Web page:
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Insights & Trends 6 min read

Have you heard about ghost kitchens?

Have you heard about ghost kitchens?

Making deliveries profitable is a tough business. Ghost kitchens as run by Kitch, made possible by geodata and location technology, are one answer.

Food deliveries have been on the up since the start of the pandemic in most locations, but margins are tight. The pandemic almost doubled the use of food delivery apps in the US alone and many are betting that this trend is here to stay.

With delivery apps taking up to 30% of the cost of deliveries, restaurants were hit hard.

“If you look at the profit and loss statement of typical restaurants, after employees and staffing costs, utilities, rent and so on, if it is a very well-managed restaurant, something like a 15% margin is what you're looking at," explained Nuno de Freitas, Head of Strategy & Analytics at Kitch.

“If your margin is 15%, if you have to pay 20 or 30, you're going to be in the red."

Relying on delivery-only during times of lockdown was not profitable, forcing some small businesses to close during the COVID-19 pandemic.

However, ghost kitchens, such as those offered by Kitch, provide a new business model for restaurants adapting to this world of home deliveries.

Without the overheads such as serving staff, seating space in a salubrious part of town, and front-of-house staff, they focus on the food only.

“A ghost kitchen can be absolutely anywhere," Nuno explained. “It doesn't need to be slap-bang in the center of town, it can be two, three, four blocks away. However, it's delivering within a radius of the areas that have the highest demand."

The location of ghost kitchens can make all the difference to a company's profit from deliveries.

A tall order?

The challenge for anyone running a ghost kitchen is to choose the right location, using data. Kitch uses data showing where people are, how many households are in the area, what their purchasing power is and how they spend their money, including how much they treat themselves to take-out. This information comes from Michael Bauer International GmbH, one of the world's largest providers for small-scale data for geomarketing with globally consistent and comparable geographic and market data in at least 190 countries.

Various types of cuisine can be cooked in the same kitchen, and a virtual 'restaurant' that lives only on delivery apps can be created instantly and folded if it is not successful.

“Brands can be created cheaply because all you need is the ingredients, the kitchen, the equipment, and your R&D chefs," Nuno explained.

Ghost kitchens existed before the COVID-19 pandemic, but as Nuno puts it, their operations have gone into 'overdrive' since people have been forced to stay at home. Ray Roberts-York, Managing Director of Michael Bauer International GmbH, told HERE360: “We have noticed there is more and more interest [in using our data] as people want to find out how to optimize this whole process."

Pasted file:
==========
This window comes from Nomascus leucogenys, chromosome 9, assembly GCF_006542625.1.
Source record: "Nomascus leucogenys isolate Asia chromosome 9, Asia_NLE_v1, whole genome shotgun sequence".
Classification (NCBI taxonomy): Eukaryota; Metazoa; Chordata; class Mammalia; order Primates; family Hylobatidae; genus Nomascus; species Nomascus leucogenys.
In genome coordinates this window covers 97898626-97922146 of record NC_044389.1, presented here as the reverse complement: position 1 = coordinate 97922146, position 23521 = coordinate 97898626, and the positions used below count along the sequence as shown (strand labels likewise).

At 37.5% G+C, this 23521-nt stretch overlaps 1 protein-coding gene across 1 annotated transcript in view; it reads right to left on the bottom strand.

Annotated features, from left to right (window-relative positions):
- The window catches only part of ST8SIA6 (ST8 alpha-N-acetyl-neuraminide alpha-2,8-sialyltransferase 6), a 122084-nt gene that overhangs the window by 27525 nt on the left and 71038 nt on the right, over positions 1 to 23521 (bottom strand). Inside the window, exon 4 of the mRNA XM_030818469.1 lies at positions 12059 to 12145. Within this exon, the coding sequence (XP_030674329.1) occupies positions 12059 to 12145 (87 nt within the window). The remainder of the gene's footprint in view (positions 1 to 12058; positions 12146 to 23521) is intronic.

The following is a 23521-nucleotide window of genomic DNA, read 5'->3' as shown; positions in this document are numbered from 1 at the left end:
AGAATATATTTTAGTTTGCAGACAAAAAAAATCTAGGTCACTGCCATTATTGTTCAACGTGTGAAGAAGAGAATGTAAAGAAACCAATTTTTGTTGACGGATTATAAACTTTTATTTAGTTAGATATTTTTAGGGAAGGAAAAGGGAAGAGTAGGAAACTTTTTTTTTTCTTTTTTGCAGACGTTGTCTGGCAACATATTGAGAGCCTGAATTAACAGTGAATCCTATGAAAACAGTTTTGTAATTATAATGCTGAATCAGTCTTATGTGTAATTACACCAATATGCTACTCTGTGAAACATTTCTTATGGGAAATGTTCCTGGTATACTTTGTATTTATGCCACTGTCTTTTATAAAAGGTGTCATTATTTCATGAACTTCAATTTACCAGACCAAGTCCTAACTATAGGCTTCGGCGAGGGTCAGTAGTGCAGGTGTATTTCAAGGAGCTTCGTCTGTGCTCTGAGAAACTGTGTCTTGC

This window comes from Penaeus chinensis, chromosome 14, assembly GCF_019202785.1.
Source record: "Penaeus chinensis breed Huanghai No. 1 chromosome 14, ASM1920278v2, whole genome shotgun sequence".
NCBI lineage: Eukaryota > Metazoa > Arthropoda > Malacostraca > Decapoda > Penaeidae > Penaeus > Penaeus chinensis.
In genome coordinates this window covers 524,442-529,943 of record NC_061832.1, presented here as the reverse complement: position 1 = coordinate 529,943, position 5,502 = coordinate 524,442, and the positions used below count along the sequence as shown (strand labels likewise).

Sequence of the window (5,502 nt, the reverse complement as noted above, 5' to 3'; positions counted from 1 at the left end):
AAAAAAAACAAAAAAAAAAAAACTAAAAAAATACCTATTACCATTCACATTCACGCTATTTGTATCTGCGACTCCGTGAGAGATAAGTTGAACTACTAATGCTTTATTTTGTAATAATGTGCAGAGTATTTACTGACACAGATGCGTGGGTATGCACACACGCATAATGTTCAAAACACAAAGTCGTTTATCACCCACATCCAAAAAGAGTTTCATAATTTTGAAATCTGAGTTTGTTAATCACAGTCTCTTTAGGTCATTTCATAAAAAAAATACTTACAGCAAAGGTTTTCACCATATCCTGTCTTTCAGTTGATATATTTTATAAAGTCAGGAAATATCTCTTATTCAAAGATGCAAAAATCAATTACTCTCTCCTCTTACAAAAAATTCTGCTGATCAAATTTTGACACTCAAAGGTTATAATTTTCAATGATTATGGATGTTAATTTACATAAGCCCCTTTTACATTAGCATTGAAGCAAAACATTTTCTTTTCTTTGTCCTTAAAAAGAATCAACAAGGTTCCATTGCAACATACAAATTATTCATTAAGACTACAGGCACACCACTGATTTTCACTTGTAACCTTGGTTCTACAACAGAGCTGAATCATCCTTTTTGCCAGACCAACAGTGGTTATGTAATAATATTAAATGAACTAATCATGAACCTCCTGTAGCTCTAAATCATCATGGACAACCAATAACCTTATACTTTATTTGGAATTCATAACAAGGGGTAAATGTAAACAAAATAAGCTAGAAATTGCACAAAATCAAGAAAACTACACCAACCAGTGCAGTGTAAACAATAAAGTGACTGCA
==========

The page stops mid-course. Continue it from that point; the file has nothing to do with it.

Michael Bauer International GmbH has itself grown by 30% since the pandemic, as retailers and other brands turn to data to make sense of changing consumer behavior.

Kitch currently operates in the GCC region, with an emphasis on UAE and Saudi Arabia, but has global ambitions.

Competition is fierce in that region – Saudi Arabia has 41 delivery apps alone – and location is key to getting orders out as quickly as possible to maximize profit.

Key to the success of ghost kitchens is the right routing tools for speedy deliveries.

As the company starts to expand, Kitch uses demographic data, including spending patterns and the volume of customers in any one place, from Michael Bauer International GmbH.

To figure out how quickly they can deliver in that catchment area – and keep the meals warm – Kitch uses HERE Geocoding & Search, and routing tools.

Michael Bauer International GmbH has been a HERE partner for more than 10 years and was one of the first global HERE Technologies distributors.

“It is very important to us to be able to see the reach where we are placing these kitchens," Nuno said. Part of the reason this is so critical is that delivery apps will tell customers how many minutes away their food is. Your kitchen needs to be within that scope to feature at all. In some cases, customers will choose a menu based on how quickly it can be delivered.

Points of interest data can further inform Kitch about the kinds of restaurants, and their price points, that people within a certain radius are using.

Kitch currently operates in the GCC region, with an emphasis on UAE and Saudi Arabia, but has global ambitions.

Key 'takeouts'

The kinds of food people tend to order is information that the delivery platforms themselves have lots of data on, although they would not necessarily share it.

This picture is further complicated in Dubai, for instance, where only about 12% of the population are native. People from all over the world live there, and taste varies wildly.

Nuno said that people also tend to order more healthy food options at lunchtime, and more desserts and fast food in the evening. All this has to be planned for inside the ghost kitchens.

Along with expansion plans, there is another development Kitch has been working on. Some virtual restaurants have been so successful, they can now make the reverse journey into bricks-and-mortar.

Whatever the future of food deliveries holds, it seems that Kitch is more than ready for it.

Beth McLoughlin 2023

Beth McLoughlin

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